Mathochism: Revolving, evolving

One woman’s attempt to revisit the math that plagued her in school. But can determination make up for 25 years of math neglect?

Under the compass of Damocles I took my last chapter test today. It was all about finding areas and volumes of stuff with integrals — pyramids, odd shapes, arcs, hollow spheres. Many of them involved revolving lines and curves around the x or y axis, forming lamp shade and vase-looking things.

And I admit it — I enjoy the revolving. It’s pretty cool. It makes me take a second look at my candlesticks, because now I can find their volume through the magic of calculus!

I studied a lot, as usual, and the test didn’t feel too hard.

But with my track record this semester, I’m pretty sure I messed up again. The brain slug, it is powerful!

Okay, enough of that.

The final is in five days. Now, the reviewing begins. I am hauling out all the tests, all the quizzes, and I am forcing myself to ignore the crap grades and focus on WHAT WENT WRONG. I can honestly say most of the errors were typos. Missing negative signs and arithmetic mistakes are all over my wall of shame.

I once again contend that, in my brain at least, the part that does calculus and the part that does other math are on different sides, and no amount of corpus callosum can unite them.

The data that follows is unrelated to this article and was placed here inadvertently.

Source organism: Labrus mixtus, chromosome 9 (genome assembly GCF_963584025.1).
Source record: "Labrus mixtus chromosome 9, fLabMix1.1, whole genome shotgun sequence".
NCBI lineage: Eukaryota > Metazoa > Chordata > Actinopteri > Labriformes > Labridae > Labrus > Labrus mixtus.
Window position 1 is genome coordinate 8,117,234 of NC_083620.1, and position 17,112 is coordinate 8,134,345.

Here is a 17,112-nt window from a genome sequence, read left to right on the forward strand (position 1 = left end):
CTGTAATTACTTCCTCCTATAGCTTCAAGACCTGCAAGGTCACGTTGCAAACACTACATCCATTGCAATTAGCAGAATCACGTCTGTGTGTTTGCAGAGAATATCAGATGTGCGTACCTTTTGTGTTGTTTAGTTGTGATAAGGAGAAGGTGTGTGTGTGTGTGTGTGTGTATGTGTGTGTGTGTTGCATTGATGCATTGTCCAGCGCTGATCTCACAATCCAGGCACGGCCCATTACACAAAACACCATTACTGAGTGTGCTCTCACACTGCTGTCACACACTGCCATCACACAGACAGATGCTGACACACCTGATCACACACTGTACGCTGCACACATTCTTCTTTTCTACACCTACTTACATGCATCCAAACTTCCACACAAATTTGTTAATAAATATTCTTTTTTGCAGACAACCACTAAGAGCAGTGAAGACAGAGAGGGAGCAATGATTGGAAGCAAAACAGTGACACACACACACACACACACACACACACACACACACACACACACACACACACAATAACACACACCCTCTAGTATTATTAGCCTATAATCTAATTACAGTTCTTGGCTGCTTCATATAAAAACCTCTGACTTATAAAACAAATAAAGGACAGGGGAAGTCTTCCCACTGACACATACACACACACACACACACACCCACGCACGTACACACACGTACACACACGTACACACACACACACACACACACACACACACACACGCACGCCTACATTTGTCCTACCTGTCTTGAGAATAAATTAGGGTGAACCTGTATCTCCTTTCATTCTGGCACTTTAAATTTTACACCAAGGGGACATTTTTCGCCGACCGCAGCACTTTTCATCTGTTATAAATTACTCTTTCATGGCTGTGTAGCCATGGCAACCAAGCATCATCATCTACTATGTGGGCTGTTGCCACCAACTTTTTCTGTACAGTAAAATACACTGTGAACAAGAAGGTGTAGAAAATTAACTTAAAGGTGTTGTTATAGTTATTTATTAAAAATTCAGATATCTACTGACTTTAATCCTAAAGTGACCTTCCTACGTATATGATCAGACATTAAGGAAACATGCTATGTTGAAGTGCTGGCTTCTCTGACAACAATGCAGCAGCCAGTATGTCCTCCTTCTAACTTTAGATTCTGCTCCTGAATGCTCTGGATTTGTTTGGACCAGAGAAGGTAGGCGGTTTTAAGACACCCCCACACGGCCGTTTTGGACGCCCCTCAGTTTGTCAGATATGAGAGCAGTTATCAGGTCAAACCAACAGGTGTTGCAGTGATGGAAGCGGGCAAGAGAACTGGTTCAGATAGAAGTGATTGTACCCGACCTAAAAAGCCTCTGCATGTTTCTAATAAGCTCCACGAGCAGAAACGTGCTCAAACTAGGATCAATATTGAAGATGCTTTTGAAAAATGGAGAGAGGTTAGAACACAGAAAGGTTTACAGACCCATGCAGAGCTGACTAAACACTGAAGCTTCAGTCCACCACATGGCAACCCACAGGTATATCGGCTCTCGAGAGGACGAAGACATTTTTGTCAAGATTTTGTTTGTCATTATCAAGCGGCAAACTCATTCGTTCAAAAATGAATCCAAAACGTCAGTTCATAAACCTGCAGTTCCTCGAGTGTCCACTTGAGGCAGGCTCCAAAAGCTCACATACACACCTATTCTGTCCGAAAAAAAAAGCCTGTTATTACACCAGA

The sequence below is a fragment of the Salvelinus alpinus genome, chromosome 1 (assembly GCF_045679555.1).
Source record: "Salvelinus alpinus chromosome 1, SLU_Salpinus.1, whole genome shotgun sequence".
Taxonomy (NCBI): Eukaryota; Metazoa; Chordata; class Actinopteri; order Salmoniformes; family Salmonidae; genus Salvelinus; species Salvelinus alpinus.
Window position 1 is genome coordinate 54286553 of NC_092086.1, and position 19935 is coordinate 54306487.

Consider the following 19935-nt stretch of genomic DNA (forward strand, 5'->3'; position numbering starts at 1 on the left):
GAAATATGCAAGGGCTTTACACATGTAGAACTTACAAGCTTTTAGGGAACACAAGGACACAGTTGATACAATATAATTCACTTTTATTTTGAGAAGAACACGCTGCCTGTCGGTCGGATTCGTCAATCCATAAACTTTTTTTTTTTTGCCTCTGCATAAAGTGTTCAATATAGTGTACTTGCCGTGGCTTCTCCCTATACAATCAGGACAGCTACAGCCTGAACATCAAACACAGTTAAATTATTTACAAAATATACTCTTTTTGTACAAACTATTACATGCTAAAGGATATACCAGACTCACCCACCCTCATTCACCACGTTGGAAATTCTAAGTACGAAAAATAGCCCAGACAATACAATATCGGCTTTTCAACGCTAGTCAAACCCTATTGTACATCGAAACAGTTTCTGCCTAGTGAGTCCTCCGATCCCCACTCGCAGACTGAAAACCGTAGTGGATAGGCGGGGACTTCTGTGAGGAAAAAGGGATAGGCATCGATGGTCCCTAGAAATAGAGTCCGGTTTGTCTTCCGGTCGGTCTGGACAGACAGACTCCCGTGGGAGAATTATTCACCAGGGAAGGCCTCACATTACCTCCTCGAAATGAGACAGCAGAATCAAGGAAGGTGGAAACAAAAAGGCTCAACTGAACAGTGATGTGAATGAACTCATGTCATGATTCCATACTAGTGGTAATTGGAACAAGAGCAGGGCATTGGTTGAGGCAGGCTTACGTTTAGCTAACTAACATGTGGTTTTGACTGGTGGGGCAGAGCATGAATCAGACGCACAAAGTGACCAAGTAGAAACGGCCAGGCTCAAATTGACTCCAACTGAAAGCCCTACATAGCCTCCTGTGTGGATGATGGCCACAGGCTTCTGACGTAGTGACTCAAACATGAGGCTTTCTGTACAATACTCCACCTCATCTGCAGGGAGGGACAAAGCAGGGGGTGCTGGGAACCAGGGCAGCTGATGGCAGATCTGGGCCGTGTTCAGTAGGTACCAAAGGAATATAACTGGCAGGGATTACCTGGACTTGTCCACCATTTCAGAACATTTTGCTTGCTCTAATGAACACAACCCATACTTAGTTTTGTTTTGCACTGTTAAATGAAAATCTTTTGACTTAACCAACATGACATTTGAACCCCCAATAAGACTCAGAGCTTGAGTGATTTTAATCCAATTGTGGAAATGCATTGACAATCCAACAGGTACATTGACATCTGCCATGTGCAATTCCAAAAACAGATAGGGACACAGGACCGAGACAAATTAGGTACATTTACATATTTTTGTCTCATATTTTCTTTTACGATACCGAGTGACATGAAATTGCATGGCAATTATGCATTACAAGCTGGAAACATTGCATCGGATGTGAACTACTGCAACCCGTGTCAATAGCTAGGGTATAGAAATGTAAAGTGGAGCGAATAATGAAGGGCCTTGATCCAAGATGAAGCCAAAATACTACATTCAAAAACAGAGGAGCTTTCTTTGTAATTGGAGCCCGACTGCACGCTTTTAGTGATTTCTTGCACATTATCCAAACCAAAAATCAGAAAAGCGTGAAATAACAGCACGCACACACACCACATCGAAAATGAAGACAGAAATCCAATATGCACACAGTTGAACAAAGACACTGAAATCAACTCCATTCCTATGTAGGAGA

Besides that, there are only a few things this semester that I found genuinely befuddling. I list them, in no particular order:

1) Related rates problems.
2) Optimization problems.
3) Volume by cross-section problems.

Hmm. What do these have in common? Could it be that they most often manifest as word problems?

Ah, word problems. Frenemies to the end, you and I! Just as I think we’ve made up, you trip me up again. And you laugh. Are you sure you’re not Satan?

Well, wish me luck, kind readers who are still here. Will I finally be able to prove I learned something? Or do the brain slugs win?

All text copyrighted by A.K. Whitney, and cannot be used without permission.

2 comments

  • Whether or not the brain slugs win, after following your journey on this blog, I am 100% convinced that you have learned quite a bit! Best of luck with the final!

  • I just found this blog, so apologies if you already do this stuff, but here are some suggestions for avoiding arithmetic errors on tests (I too am prone to these mistakes): write very very neatly, get enough sleep before the test, do all of the “easier” work on all the test problems first so you maximize your effort-to-point ratio (why spend lots of time simplifying a fraction if odds are good you’ll drop something and get it wrong anyway?), read each step out loud to yourself as you go, if you have time at the end redo the problem instead of just reading through your work.

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